Grote thought of another approach, using the slogan: ‘What water is for the body, hearing is for the mind’. For the developing countries he adds: ‘Without hearing, no development’. The message of hearing was translated into an economical issue. He therefore decided not only to get to speak to healthcare ministers, but also to ministers of economic affairs, development organisations and development economists. Grote declared: “Think of it like this: in practically every job, communication is an essential competence. This also goes more and more for developing countries where apart from reasonably simple crafts and industry jobs the number of jobs with high communication demands is growing. At the same time, there is no attention for a policy that is beneficial for development, that is: a policy addressing prevention of hearing problems.”

This lack of attention already starts at the WHO itself, where only one person was responsible for the whole issue of hearing impairment. “Andrew Smith did a fantastic job, Grote states, for instance in epidemiology research. He also wrote useful manuals for healthcare workers. But he was on his own - until he became a victim of cut backs and there was no one left. The WHO is an organisation with a lot of know-how, but unfortunately without means. Luckily a consortium with IFOS, Christian Blind Mission (CBM), the Impact Foundation UK thanks to the work of ‘grand old lady’ Jean Wilson, ISA and the American Academy for Otorhynolaryngology has been able to appoint someone again. This person is also supported by this network of contributing parties.”

Millennium goals

Grote also sought the support of GAVI, the organisation for vaccination which is mainly funded by the Bill and Melinda Gates Foundation. “I lobbied there to include hearing impairment in the Global Vaccination programme, and this was successful. The programme now states that vaccination against for instance meningitis and illnesses caused by Streptococcus pneumoniae in general, measles and rubella is important to prevent hearing impairment and deafness. Furthermore it states that hearing impairment and deafness directly affect millennium goal number one: ‘Fighting poverty’ and millennium goal number two: ‘Primary education for children’. How on earth can hearing not be on the agenda of the UN development organisation? How can you attain millennium goal number one when you know that development depends on communication at work and about ten percent of the labour force cannot hear well? How can governments claim to attain millennium goal number two, 100% primary education in 2015, while a lot of children cannot hear their teacher properly?”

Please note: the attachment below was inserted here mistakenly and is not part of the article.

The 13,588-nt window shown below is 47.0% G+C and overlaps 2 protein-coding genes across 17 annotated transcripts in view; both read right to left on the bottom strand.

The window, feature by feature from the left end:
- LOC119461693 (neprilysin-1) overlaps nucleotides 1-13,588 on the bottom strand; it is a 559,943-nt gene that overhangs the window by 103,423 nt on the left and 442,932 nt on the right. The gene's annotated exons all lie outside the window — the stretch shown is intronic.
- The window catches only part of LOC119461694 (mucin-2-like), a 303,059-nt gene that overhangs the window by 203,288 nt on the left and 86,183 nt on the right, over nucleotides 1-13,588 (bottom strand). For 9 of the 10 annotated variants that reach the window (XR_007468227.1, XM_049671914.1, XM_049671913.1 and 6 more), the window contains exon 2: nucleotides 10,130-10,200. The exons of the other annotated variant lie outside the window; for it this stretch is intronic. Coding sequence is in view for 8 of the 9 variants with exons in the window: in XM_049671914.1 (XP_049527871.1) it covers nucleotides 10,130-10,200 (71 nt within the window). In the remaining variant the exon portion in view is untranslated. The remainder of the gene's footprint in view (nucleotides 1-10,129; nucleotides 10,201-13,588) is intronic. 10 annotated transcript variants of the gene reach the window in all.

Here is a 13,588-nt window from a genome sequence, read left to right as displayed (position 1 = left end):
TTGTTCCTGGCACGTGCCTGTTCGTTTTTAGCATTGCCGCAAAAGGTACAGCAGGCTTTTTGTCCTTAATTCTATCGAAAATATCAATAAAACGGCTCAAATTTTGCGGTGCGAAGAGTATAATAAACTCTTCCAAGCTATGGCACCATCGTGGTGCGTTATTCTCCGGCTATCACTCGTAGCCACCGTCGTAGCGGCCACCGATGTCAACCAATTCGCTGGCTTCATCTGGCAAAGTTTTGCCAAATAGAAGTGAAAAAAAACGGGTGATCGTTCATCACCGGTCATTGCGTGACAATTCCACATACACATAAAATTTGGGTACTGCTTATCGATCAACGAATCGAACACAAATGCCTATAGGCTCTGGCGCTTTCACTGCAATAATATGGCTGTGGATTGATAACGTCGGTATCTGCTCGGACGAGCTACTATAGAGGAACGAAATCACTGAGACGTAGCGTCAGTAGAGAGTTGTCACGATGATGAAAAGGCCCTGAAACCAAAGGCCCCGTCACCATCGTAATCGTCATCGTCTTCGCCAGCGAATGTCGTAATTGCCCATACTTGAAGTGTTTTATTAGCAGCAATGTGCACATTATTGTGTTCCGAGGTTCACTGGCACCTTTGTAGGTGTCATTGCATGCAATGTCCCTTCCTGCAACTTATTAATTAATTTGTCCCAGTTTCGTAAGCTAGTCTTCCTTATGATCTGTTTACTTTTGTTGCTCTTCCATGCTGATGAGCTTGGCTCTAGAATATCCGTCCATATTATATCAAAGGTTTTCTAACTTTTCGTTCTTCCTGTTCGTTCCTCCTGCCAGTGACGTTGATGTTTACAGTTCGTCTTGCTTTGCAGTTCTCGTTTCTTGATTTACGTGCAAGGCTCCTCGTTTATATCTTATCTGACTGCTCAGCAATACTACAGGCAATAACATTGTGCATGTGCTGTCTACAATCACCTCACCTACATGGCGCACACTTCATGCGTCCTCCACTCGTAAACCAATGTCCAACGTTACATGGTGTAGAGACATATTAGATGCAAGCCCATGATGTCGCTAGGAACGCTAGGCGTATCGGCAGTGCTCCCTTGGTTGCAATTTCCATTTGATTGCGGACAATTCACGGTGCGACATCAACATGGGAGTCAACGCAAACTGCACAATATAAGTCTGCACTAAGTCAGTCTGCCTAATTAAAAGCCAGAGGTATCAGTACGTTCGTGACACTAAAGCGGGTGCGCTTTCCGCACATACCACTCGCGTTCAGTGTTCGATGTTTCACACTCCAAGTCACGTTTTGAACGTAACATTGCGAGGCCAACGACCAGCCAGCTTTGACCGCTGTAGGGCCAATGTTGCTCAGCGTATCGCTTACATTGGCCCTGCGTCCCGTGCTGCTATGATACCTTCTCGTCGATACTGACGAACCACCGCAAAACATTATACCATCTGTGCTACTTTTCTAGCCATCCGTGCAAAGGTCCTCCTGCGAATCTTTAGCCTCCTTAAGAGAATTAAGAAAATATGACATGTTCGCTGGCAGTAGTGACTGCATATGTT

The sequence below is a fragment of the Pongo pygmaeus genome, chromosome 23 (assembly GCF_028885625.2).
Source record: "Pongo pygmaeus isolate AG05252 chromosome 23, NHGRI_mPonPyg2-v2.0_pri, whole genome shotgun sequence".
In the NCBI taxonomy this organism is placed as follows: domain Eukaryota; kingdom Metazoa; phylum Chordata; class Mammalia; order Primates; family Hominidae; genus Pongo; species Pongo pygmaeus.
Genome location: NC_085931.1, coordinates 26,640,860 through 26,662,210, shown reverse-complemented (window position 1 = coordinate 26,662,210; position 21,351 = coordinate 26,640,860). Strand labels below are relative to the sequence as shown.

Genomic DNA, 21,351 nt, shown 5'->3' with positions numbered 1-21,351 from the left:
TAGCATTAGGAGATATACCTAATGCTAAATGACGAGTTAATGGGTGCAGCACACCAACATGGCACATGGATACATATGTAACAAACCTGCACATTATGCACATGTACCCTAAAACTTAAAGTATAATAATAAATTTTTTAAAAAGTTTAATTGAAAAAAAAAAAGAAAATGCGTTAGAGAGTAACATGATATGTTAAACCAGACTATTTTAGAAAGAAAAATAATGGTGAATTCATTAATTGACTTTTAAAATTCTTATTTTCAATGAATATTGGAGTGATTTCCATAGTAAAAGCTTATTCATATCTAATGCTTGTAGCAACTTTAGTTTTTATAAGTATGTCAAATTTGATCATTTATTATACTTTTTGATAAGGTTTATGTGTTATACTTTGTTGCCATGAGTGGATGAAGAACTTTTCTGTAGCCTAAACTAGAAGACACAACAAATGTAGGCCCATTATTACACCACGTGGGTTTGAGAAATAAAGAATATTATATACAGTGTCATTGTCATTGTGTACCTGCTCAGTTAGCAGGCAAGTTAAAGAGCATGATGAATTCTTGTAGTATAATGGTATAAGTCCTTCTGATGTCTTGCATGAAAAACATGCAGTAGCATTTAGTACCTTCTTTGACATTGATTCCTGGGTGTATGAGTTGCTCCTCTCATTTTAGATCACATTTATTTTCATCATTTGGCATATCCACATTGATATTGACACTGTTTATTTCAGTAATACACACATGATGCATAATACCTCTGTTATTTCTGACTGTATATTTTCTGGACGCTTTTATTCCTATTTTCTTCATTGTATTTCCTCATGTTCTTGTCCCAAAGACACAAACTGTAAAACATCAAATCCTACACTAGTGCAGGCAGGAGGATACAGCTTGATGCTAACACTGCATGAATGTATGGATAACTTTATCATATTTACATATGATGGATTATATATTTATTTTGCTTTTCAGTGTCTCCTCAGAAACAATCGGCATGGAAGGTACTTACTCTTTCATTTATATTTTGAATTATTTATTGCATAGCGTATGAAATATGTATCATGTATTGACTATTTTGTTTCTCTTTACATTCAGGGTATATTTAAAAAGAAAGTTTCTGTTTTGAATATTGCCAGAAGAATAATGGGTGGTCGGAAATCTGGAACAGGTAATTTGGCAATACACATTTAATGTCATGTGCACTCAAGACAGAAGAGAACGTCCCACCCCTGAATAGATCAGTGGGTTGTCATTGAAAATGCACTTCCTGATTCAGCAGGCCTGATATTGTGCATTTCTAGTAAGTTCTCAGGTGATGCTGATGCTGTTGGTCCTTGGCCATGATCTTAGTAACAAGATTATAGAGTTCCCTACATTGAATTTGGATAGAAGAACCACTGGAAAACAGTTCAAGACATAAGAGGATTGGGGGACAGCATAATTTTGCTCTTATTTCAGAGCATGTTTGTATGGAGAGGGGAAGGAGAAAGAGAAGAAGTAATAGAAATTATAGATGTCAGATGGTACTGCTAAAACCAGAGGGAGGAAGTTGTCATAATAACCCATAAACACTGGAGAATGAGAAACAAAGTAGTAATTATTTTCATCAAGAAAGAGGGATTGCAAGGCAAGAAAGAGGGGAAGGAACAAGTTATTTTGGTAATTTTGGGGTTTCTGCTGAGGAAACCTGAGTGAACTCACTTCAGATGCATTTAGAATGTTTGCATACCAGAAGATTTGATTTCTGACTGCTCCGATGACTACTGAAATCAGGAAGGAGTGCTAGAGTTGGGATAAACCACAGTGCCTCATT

Half of this hearing impairment problem can be easily prevented by vaccination, better hygiene and other measures. Grote: “But the issue is huge and the lobby is tiny, Grotes states. We have to choose priorities. We therefore aim at prevention with ‘integration of primary hear care in primary healthcare’, the field level in which the vaccination programmes take place.”

Still, it remains difficult to influence deeply rooted conventional thinking, Grote says. “The General Assembly of the WHO has for instance adopted a resolution some years ago to ask more attention for vaccination against measles and meningitis. The text only goes into mortality, neglecting the survivors who often suffer from severe hearing impairment or deafness.”


The fight is not completely without success, though. After years of lobbying, the efforts begin to take effect. Also thanks to the efforts of Grote’s co-representative in ‘Hearing for All’, professor Agarwal, and his colleague professor Chadha in New Delhi, the government of India has now embraced the principles of ’integration of primary hear care in primary healthcare’. The programme will from now on be executed throughout India and Sri Lanka. There are negotiations on-going with Malawi, Zambia and Nicaragua.

“We witness the first breakthroughs, but we are not nearly there”, Grote depicts. “There is need for funding of scientific research and for the execution of the programme. As this funding is not available yet, governments actually have to earmark funding they get to attain millennium goal number two for this programme. We have to further lobby to convince them to actually do this.”

Organisations such as the Eardrop Foundation can help with the necessary education to enable execution. Grote concludes: “In this way, we can finally connect the bottom-up approach to the top-down policy. The consortium at the WHO functions terrifically. Eventually, things are beginning to change. But a lot still has to be done. Therefore, every government or organisation ready to participate and contribute is more than welcome.”

Photo: © Bureau Lorient Comunicatie

Leendert van der Ent, correspondent for Audiology infos in the Netherlands & Flanders